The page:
"It is no accident that Momofuku sounds like motherfucker," writes Peter Meehan, who deftly captures David Chang's voice in the opening of the Momofuku cookbook. I've just ripped through the book, and can honestly say that I've never read a cookbook quite like it. It's original, inspiring, and real. It was nothing like my first meal at Momofuku. Let me explain.
I was in NYC to see friends in - I think - early 2005. Momofuku was a buzzword in the downtown food world. And then the New York Times wrote an article on the transformative properties of Chang's slow-poached eggs and the tiny place blew up like mashed potatoes in the microwave. "You've got to go!" people told me in emails. I went. I ate. I didn't get it.
And that's because, at that point, there wasn't much to get. Not for a food writer in Shanghai, which is a town with a very decent Japanese ramen and yakitori scene. I can remember the meal clearly: I had Momofuku Ramen with Berkshire pork and a poached egg, a dish of heirloom tomatoes and tofu, and a bottle of sake. It was lunchtime. The sake and the tomatoes tasted great. The ramen tasted like ramen - not a particularly memorable ramen, save for the very succulent pork - but it was good (though not $12 good). I figured that people in New York's culinary spin-cycle were new to Asian noodles, and wrote this off as a passing fad.
But Chang wasn't a passing fad. The roots of his genius weren't in the bowl of ramen but in that Berkshire pork, and those heirloom tomatoes, and the creativity that was starting to spring from a very ordinary idea (a noodle bar). The next time I was in New York, maybe a year and a half later, I ate at Momofuku Ssam, his next restaurant. And that time, he knocked my goddamn socks off.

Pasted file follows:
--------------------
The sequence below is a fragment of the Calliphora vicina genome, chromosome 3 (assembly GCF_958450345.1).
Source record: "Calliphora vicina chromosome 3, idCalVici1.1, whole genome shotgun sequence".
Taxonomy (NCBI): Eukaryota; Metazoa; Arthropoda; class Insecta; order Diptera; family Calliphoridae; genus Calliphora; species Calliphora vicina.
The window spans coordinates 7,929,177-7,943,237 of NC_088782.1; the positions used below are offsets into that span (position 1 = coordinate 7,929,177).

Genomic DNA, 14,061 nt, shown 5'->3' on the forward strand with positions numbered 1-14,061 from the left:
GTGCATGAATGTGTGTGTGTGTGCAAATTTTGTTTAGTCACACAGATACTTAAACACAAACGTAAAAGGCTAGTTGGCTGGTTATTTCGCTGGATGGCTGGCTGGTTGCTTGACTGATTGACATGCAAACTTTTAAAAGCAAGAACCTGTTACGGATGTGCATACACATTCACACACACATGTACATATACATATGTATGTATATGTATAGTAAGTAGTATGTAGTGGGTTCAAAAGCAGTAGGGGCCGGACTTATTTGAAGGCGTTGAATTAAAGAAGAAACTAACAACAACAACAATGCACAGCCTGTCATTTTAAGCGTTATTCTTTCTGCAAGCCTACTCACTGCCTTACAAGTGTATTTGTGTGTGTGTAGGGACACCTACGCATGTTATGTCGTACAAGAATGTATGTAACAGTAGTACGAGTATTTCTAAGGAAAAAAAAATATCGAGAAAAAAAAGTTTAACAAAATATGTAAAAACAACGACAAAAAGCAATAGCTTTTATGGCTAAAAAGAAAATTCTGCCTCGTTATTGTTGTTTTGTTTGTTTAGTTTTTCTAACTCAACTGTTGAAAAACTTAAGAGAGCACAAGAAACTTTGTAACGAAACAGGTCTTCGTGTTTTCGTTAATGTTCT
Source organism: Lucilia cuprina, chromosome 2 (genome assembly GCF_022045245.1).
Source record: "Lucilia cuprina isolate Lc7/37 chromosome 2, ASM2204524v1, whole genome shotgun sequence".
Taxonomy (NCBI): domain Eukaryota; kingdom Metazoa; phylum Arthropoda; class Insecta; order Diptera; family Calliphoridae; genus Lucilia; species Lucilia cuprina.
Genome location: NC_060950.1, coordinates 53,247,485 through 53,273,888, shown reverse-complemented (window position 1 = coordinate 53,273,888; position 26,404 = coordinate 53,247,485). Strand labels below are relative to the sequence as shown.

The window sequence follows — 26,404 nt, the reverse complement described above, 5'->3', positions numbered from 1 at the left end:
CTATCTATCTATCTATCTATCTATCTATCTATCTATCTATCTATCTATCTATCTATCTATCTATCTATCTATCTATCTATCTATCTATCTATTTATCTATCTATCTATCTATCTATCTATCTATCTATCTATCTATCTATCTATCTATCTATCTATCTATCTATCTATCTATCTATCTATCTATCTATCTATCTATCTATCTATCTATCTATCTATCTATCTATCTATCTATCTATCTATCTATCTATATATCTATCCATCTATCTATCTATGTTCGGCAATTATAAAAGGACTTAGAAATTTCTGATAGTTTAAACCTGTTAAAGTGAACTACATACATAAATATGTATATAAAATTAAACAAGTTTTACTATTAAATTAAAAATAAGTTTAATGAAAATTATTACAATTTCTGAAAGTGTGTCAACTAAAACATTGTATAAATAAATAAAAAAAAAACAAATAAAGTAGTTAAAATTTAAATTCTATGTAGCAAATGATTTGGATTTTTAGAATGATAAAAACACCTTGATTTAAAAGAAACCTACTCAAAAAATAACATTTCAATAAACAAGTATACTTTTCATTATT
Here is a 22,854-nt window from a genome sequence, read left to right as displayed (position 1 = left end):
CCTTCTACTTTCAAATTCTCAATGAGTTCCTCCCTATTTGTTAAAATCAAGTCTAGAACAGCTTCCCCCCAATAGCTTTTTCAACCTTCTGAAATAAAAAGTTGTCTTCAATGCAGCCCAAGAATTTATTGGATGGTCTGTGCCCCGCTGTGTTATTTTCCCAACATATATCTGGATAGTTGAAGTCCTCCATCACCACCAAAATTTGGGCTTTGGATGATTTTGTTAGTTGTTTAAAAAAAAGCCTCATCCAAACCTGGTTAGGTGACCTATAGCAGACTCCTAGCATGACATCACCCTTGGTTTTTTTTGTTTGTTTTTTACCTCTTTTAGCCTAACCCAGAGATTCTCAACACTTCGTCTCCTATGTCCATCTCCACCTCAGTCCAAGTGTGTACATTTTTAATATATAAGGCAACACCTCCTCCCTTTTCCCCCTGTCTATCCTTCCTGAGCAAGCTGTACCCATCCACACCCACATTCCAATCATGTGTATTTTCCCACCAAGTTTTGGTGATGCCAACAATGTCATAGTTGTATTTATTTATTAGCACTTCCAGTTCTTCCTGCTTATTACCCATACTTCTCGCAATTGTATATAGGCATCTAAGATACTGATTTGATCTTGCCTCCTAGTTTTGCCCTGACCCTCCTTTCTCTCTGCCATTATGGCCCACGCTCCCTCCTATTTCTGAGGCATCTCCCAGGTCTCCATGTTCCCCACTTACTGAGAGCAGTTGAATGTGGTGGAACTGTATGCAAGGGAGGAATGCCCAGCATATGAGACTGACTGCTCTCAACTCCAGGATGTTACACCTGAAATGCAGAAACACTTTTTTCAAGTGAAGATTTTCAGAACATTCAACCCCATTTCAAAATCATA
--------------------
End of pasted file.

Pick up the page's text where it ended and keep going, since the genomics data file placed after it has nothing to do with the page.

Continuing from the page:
I, for one, don't much care for Asian fusion (unless it's a deep-fried piece of cheese in an Izakaya). It's usually pretty stupid. But Chang had a knack for it that was more Japanese in execution than American. That is, he took universal comfort foods - cheese, ham, tofu, bacon, whatever - and presented them in a context that wasn't necessarily American, but wasn't really Asian. It was just good and fatty. Delicious like the best crossover Izakaya stuff is.
"Is it fucking dericious?" was the motto of the kitchen. Most everything I ate, from oysters to kimchi consomme to slices of Virginia ham (Virginia Ham?!?!) was fucking dericious. So much so that I approached Chang and tried to tell him how totally dericious it was, and how I wrote about food in Asia but hell I'd never experienced flavors like this, and he sort of scowled at me and walked away. A forgivable offense when you're that busy and that good. I guess.
The most amazing aspect of this cookbook, which everyone who cooks seriously should buy, is how it functions as a compelling coming-of-age story about America's most talked about chef. It's candid and it's funny. It's full of useful information and the sort of hard-edged kitchen wisdom that you encounter in only in the presence of professional cooks that you know well.
I stayed up late, ripping through the pages, unable to sleep because of the possibilities of cooking that this book captures in its pages. It made me want to thrown this laptop out the window, stop ruminating about food and telling other people's stories, and get in a kitchen and cook. And I might just do that.
After reading the first half, I ran to the market, bought a kilogram of chicken livers, and started picking them apart, smashing spices, infusing the chopped livers with Thai ingredients like lime leaves and lemongrass, fish sauce coriander root and bird's eye chilies, until I had a fragrant pate that made a very good banh mi. And that's just the beginning. The best part about cooking, unlike reading a riveting story, is that there is no end.